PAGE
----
Smoke and Mirrors: An Interview with Mike Minchin

by Desiree Cooper Read the Story December 19, 2016

“Quiet Hours” joins a family three years after the death of the 12-year-old daughter from a congenital heart condition. The family members are still trying to find normalcy, especially one of the surviving sons, whose grief is turning into self-destruction. The mother lives with a constant fear that death will claim her son as well, and is desperate to bring him back from the precipice. The story is aptly named: it’s very quiet, both in terms of timbre and plot. Why did you decide to paint these characters with such subtle tension, rather than more direct conflict?

I’ve been writing about Linda and Cody, and their family, for the past three years. They exist in a novel I’ve just finished. After I wrote the last chapter, I felt compelled to keep writing about them, especially Linda, because she is never a point-of- view character in the novel. I wanted to go back in time and see what it was like for her when it all began, so to speak. The novel, which takes place years after “Quiet Hours,” has more of the direct conflict you mention, though it also has quiet moments. So much, I think, can be shown in fiction through subtlety; whenever my characters pick up guns or throw punches, I tend to ask myself if it’s necessary and if the action arises genuinely. But the thing with Cody is that he is most vulnerable in the cemetery by his sister’s grave, and I wanted Linda to see him there, to see the less-confrontational, wounded part of her son, the part he tries to hide and escape from.

What is your secret weapon for compressing a narrative? Do you write short and add in details afterward, or write long and prune the prose?

I usually have some sense of scope before I begin. I think of it like selecting a certain size canvas to work with. It doesn’t always work out the way I think it will; sometimes a short piece becomes longer, or the reverse, but with this one I wanted brevity and a small cast, and so I wrote with that in mind.

Who are you in the story: the mother, the son, the town or the night?

Oh, the night I suppose, and the town. If I am anything, I am the silent presence in the woods, maybe the coyotes. Mostly, I am listening.

The turn. Flash doesn’t require one, but without it, a story can slip from prose into poetry. Where is the turn in “Quiet Hours,” and what does it signal about what will become of the mother and son?

For me, it is when Linda fears she might have already lost Cody. That is a moment she will remember for years, that sense of understanding, a glimpse of the growing struggle she will have with her son, and I think it begins to change her approach.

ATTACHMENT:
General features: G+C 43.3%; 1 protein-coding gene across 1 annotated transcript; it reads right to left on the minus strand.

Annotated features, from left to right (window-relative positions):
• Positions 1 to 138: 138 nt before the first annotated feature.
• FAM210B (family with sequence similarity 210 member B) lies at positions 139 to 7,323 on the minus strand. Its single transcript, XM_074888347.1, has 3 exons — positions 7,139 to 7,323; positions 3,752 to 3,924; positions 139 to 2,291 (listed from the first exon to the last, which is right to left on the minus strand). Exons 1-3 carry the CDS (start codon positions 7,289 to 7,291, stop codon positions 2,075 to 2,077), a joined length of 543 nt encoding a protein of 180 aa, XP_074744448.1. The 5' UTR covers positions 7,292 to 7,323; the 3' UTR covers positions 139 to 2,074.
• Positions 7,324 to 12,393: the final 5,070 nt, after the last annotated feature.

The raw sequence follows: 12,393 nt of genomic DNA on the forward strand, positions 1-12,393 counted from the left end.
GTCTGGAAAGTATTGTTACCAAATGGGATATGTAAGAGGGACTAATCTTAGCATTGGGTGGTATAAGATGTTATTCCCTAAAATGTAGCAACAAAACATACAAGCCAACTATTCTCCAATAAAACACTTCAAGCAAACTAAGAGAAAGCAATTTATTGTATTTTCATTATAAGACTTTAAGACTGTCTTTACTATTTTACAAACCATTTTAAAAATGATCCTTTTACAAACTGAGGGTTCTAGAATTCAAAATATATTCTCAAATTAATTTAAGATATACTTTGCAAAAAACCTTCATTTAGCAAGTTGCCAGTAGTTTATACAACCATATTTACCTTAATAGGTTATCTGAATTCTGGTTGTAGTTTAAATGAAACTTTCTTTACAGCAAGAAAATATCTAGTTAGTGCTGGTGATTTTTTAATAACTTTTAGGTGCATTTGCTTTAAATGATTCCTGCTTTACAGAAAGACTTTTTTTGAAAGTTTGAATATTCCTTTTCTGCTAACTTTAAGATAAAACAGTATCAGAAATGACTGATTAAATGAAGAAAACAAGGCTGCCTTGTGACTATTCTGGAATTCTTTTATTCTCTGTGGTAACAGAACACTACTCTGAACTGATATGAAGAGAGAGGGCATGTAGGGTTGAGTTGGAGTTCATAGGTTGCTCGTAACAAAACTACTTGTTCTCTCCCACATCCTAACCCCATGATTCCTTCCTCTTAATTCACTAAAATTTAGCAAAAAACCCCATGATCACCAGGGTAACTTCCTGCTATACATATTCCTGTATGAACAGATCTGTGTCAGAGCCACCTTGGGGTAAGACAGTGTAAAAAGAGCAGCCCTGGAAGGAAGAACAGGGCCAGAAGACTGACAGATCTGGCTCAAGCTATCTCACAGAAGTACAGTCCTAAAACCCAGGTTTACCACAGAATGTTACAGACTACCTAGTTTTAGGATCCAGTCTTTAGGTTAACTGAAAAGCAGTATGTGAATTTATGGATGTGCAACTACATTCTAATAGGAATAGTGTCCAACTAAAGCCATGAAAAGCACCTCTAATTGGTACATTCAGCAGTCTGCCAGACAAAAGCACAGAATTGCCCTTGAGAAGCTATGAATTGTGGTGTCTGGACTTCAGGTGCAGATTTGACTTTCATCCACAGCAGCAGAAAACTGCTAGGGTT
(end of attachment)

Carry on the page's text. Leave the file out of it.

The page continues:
You’re on a desert island. You can’t get off until you write a successful flash story based on a song lyric or title. What song would you choose, and why?

“Empty” by Ray LaMontagne. I’m a huge fan of Ray’s music, and “Empty” is my favorite lately; there is something hypnotic about his music that I love. But the title alone is not really what I want; I have to hear the music.

(Interviewer’s note: Here are some of the lyrics—they really are perfect inspiration for flash)

I never learned to count my blessings

I choose instead to dwell

In my disasters

I walk on down the hill

Through grass grown tall

And brown and still

It’s hard somehow

To let go of my pain

On past the busted back

Of that old and rusted Cadillac

That sinks into this field

Collecting rain

Will I always feel this way

So empty

And estranged?

What’s the answer to the question you wish I’d asked you?

The answer is, yes, I am writing more stories about these characters, obsessively, I suppose. And why can’t I leave them alone after three years? What is interesting about writing fiction, for me, is how stories become real, how the characters become real. And though I know that characters are, well, characters and that I should keep a certain distance from them so that I can feel free to torment them, I do have compassion for them, and I try to write as honestly as I can about them. Part of that compassion, I think, comes from writing about them every day and seeing their struggles. It is a strange journey to be on—writing.

About the Author:

Mike Minchin’s stories have appeared recently in Gargoyle Magazine, Vermont Magazine, Green Writers Press Greenzine, and Mud Season Review. His fiction has received Honorable Mention in the Glimmer Train Short Story Award for New Writers and the Raymond Carver Short Story Contest. He earned his MFA in writing from Vermont College of Fine Arts.

About the Interviewer:

Desiree Cooper is the author of Know the Mother (Wayne State University Press 2016), a collection of flash fiction that dives unflinchingly into the intersection of race and gender. A former attorney, Pulitzer Prize-nominated journalist and community activist, Cooper is a 2015 Kresge Artist Fellow whose fiction and poetry have appeared in Callaloo, Detroit Noir, Best African American Fiction 2010, Blood Orange Review, and Tidal Basin Review, among other online and print publications. She is currently a Kimbilio fellow, a national residency for African American fiction writers.

About the Artist:

A Best Small Fictions 2015 Winner, Dave Petraglia's writing and art have appeared in Bartleby Snopes, bohemianizm, Cheap Pop, Crack the Spine, Five:2:One, Gambling the Aisle, Hayden's Ferry, matchbook, Medium, McSweeney's, Necessary Fiction, North American Review, Per Contra, Points in Case, Popular Science, Razed, SmokeLong Quarterly, Up the Staircase, and others.